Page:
I actually agree with you: I look forward to the day when gender & ethnicity don’t matter, to anyone, no matter what the profession. In the meantime, I get annoyed by the insinuation that the females who are making it are making it because of political correctness, or quotas, or trading on their looks, or selling themselves as a novelty act, or whatever. Sometimes this is blatant, like Phillip, or implied, like others who say things like “of course, most of them get where they are by hard work and talent…”

  • How can a conductor be properly evaluated as to whether they should or should not be engaged to conduct a concert? Shouldn’t it be based on their ability to conduct alone? Why does it have to be set up as a “quota” to fill? Yes, there are very good women conductors who aren’t given a chance but the same can be said for yellow, red, black, old, or young conductors (meaning Native Americans or older conductors in small markets). Every conductor, regardless of sex or race or station in life should be given the chance to show whether or not they can excel on the podium and whatever the results is in terms of numbers, that’s it. The real battle is to create a fair process to evaluate ALL prospective conductors that measures real conducting skill and isn’t biased or nepotistic which can then be used to hire conductors who can really conduct.

      • Yes, I agree: solid professional performances are something that should be aspired to; but it isn’t always achieved.

    • The first time I heard Ms Scapucci conduct was at the Scottish Opera where she did a Don Giovanni – and during the overture I already brought my ears into position for very close listening because there was something special in the thing though the orchestra wasn’t first class. Nevertheless the lady got something out of them which made in my opinion up for a lot.
      It was then some time later that I heard her in Liege – and once again I felt like listening to something special, something more as just solid music making. Since then I’m convinced that there is a special spark – and it comes combined with solid handcraft which I like very much.

      • PS: I prefer “this Scapucci woman” very much to a few of the men who fidget in the biggest houses and who make me admire the colleagues in the orchestras there. There is – just an example – a conductor who became famous as a singer ,but whenever he stands in front of an orchestra I really, really wonder what he does there and how the colleagues “read” him.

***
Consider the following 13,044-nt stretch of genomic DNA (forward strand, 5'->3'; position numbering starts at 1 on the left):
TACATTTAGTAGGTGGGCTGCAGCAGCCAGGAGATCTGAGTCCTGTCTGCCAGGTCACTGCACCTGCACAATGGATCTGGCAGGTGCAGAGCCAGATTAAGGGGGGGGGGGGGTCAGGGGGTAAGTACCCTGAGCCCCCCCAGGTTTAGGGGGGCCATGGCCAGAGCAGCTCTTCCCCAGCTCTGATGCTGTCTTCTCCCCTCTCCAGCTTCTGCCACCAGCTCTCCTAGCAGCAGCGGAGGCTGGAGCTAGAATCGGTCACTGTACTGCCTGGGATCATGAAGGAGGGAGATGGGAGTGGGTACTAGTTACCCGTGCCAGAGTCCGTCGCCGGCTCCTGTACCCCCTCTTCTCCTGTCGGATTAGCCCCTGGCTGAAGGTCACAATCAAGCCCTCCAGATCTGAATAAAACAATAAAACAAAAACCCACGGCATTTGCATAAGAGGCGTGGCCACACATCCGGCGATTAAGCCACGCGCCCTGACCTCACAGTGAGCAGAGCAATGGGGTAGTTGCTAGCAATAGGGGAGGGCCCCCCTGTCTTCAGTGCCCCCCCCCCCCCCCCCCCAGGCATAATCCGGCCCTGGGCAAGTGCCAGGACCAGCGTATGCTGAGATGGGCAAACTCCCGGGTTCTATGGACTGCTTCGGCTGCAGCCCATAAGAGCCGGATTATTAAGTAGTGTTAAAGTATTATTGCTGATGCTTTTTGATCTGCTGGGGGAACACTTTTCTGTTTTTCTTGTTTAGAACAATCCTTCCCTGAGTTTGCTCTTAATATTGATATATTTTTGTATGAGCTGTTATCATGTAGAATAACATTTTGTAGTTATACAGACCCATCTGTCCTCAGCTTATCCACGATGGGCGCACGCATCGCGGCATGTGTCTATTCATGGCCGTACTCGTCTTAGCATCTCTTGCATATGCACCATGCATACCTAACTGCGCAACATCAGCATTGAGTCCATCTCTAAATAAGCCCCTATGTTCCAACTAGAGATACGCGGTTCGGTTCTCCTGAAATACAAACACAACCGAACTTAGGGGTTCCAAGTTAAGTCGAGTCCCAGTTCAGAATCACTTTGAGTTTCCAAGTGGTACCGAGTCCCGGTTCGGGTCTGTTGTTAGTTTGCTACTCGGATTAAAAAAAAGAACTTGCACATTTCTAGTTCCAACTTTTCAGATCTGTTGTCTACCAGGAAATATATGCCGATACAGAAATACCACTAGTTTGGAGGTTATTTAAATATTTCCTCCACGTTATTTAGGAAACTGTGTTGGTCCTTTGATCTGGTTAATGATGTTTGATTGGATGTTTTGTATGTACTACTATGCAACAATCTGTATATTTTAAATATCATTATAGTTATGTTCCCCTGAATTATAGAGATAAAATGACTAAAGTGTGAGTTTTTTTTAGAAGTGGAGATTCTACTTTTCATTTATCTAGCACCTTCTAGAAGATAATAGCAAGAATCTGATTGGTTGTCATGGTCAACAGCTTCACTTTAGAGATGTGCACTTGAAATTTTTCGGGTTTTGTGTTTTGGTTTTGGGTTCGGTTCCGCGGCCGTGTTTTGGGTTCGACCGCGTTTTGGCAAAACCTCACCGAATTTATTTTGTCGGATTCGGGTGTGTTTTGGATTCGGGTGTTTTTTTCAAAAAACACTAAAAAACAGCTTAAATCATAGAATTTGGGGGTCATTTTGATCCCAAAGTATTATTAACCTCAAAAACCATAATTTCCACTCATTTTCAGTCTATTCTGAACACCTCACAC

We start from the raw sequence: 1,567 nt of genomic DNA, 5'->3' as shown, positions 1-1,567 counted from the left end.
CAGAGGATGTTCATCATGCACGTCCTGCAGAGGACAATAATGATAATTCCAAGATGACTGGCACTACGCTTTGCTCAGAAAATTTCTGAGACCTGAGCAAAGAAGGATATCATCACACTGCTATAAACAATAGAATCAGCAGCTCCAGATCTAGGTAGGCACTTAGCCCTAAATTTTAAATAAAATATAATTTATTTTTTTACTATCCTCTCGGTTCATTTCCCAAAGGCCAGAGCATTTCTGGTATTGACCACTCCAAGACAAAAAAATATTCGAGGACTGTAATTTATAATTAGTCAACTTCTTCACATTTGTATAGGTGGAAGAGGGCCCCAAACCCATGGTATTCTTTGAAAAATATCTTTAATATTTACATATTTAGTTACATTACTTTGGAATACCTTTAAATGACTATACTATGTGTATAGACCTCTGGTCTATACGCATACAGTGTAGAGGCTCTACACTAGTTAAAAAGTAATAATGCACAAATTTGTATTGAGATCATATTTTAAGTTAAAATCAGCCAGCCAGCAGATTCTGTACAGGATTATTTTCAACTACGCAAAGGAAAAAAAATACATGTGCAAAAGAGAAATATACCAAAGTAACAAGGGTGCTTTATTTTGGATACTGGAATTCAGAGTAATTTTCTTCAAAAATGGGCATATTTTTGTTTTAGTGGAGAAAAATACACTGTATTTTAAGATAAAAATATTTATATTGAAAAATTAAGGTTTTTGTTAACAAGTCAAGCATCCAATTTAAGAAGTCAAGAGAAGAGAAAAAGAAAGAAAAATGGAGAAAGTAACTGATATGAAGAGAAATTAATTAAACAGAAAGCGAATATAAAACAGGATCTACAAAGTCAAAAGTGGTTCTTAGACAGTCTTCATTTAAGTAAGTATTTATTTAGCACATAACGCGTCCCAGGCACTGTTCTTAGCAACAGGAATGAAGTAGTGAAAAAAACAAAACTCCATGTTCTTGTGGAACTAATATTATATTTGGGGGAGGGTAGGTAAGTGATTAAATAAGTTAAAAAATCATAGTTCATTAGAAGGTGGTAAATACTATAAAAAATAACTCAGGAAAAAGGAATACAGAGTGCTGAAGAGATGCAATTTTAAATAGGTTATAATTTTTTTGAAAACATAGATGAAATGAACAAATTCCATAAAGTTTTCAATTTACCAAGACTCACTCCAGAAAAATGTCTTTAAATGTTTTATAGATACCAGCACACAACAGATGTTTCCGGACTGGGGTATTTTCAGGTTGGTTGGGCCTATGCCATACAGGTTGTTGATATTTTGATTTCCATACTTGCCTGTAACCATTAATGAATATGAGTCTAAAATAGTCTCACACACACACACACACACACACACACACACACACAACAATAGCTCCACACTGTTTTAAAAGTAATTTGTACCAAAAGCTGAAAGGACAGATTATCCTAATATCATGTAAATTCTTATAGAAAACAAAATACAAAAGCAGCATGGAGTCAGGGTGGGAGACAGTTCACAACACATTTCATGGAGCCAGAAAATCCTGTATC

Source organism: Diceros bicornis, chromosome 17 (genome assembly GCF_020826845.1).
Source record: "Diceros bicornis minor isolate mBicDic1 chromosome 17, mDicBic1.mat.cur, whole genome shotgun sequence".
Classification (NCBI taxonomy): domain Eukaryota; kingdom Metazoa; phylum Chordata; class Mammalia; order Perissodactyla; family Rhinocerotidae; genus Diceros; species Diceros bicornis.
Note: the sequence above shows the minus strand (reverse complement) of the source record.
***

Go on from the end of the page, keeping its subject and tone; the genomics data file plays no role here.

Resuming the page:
• “Scappucci woman”???? Please…have some respect. I heard her lead a Traviata in Vienna. Fully in command and from all accounts, a solid musician. She needs no excuses when she appears with major companies.

  • And do people really think every male conductor is a genius? And honestly believe that every male conductor is booked purely on merit? I don’t think so. I’ve lost count of the number of male “solid professionals” – and considerably worse – who get to wave their arms around on the podium without being dismissed as “this Scapula man”… and noting more than a “solid musician”. I’ve heard frightful performances by male conductors who are spectacularly useless and in no way are “solid musicians”, but they’re lauded, booked and paid like they’re some kind of deity. I’ve also heard of conductors (male) reaching stratospheres that their musical gifts in no way merit simply because there’s money behind them that orchestras/record companies need. Therefore I’d gently suggest that all we want is the chance for third-rate female conductors to work as much as third-rate male ones.

    • Of course not. There are almost too many males who cannot conduct but have a good manager, look good or are media friendly.

    • “Money behind them…”. This was likely true in the era when recordings made serious money, but it isn’t true anymore. While some conductors are better than others (although even the best conductors will sometimes produce poor concerts or fail to gel with an orchestra), nobody can really get a major position without being reasonably competent. Of course, you may not like their musical style, but this is different from saying someone is not competent.